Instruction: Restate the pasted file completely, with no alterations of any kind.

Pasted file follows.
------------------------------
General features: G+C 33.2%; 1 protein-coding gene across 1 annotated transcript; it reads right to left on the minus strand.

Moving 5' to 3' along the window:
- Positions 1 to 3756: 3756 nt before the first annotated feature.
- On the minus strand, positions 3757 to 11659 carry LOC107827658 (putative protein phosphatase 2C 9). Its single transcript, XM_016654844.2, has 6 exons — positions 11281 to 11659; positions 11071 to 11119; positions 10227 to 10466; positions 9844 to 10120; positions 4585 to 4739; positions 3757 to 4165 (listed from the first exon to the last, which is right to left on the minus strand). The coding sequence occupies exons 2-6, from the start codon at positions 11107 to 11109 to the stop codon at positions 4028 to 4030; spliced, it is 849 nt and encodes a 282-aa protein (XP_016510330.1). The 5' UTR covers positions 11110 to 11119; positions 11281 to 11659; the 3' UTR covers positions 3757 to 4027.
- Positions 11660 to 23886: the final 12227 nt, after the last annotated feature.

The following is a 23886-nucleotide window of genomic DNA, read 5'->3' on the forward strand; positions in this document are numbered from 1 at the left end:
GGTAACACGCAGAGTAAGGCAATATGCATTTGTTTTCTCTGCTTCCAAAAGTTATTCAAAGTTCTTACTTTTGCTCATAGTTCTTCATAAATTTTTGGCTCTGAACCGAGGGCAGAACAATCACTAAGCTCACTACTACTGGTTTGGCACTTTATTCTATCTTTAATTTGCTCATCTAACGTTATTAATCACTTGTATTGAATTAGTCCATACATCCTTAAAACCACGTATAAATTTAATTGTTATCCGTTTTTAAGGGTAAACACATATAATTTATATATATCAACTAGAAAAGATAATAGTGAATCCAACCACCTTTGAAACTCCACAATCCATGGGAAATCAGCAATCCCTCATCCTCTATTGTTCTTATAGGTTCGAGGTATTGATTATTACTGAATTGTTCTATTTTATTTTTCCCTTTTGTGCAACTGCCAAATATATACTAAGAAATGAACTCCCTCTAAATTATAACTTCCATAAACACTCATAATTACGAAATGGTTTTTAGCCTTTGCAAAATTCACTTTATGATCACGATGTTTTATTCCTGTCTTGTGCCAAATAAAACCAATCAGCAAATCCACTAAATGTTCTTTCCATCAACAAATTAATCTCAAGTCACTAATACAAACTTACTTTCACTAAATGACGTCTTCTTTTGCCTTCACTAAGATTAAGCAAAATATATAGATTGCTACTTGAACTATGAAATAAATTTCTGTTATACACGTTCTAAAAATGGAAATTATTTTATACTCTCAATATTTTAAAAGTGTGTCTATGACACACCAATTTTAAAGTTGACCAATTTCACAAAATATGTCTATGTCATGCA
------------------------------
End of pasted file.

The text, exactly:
General features: G+C 33.2%; 1 protein-coding gene across 1 annotated transcript; it reads right to left on the minus strand.

Moving 5' to 3' along the window:
- Positions 1 to 3756: 3756 nt before the first annotated feature.
- On the minus strand, positions 3757 to 11659 carry LOC107827658 (putative protein phosphatase 2C 9). Its single transcript, XM_016654844.2, has 6 exons — positions 11281 to 11659; positions 11071 to 11119; positions 10227 to 10466; positions 9844 to 10120; positions 4585 to 4739; positions 3757 to 4165 (listed from the first exon to the last, which is right to left on the minus strand). The coding sequence occupies exons 2-6, from the start codon at positions 11107 to 11109 to the stop codon at positions 4028 to 4030; spliced, it is 849 nt and encodes a 282-aa protein (XP_016510330.1). The 5' UTR covers positions 11110 to 11119; positions 11281 to 11659; the 3' UTR covers positions 3757 to 4027.
- Positions 11660 to 23886: the final 12227 nt, after the last annotated feature.

The following is a 23886-nucleotide window of genomic DNA, read 5'->3' on the forward strand; positions in this document are numbered from 1 at the left end:
GGTAACACGCAGAGTAAGGCAATATGCATTTGTTTTCTCTGCTTCCAAAAGTTATTCAAAGTTCTTACTTTTGCTCATAGTTCTTCATAAATTTTTGGCTCTGAACCGAGGGCAGAACAATCACTAAGCTCACTACTACTGGTTTGGCACTTTATTCTATCTTTAATTTGCTCATCTAACGTTATTAATCACTTGTATTGAATTAGTCCATACATCCTTAAAACCACGTATAAATTTAATTGTTATCCGTTTTTAAGGGTAAACACATATAATTTATATATATCAACTAGAAAAGATAATAGTGAATCCAACCACCTTTGAAACTCCACAATCCATGGGAAATCAGCAATCCCTCATCCTCTATTGTTCTTATAGGTTCGAGGTATTGATTATTACTGAATTGTTCTATTTTATTTTTCCCTTTTGTGCAACTGCCAAATATATACTAAGAAATGAACTCCCTCTAAATTATAACTTCCATAAACACTCATAATTACGAAATGGTTTTTAGCCTTTGCAAAATTCACTTTATGATCACGATGTTTTATTCCTGTCTTGTGCCAAATAAAACCAATCAGCAAATCCACTAAATGTTCTTTCCATCAACAAATTAATCTCAAGTCACTAATACAAACTTACTTTCACTAAATGACGTCTTCTTTTGCCTTCACTAAGATTAAGCAAAATATATAGATTGCTACTTGAACTATGAAATAAATTTCTGTTATACACGTTCTAAAAATGGAAATTATTTTATACTCTCAATATTTTAAAAGTGTGTCTATGACACACCAATTTTAAAGTTGACCAATTTCACAAAATATGTCTATGTCATGCA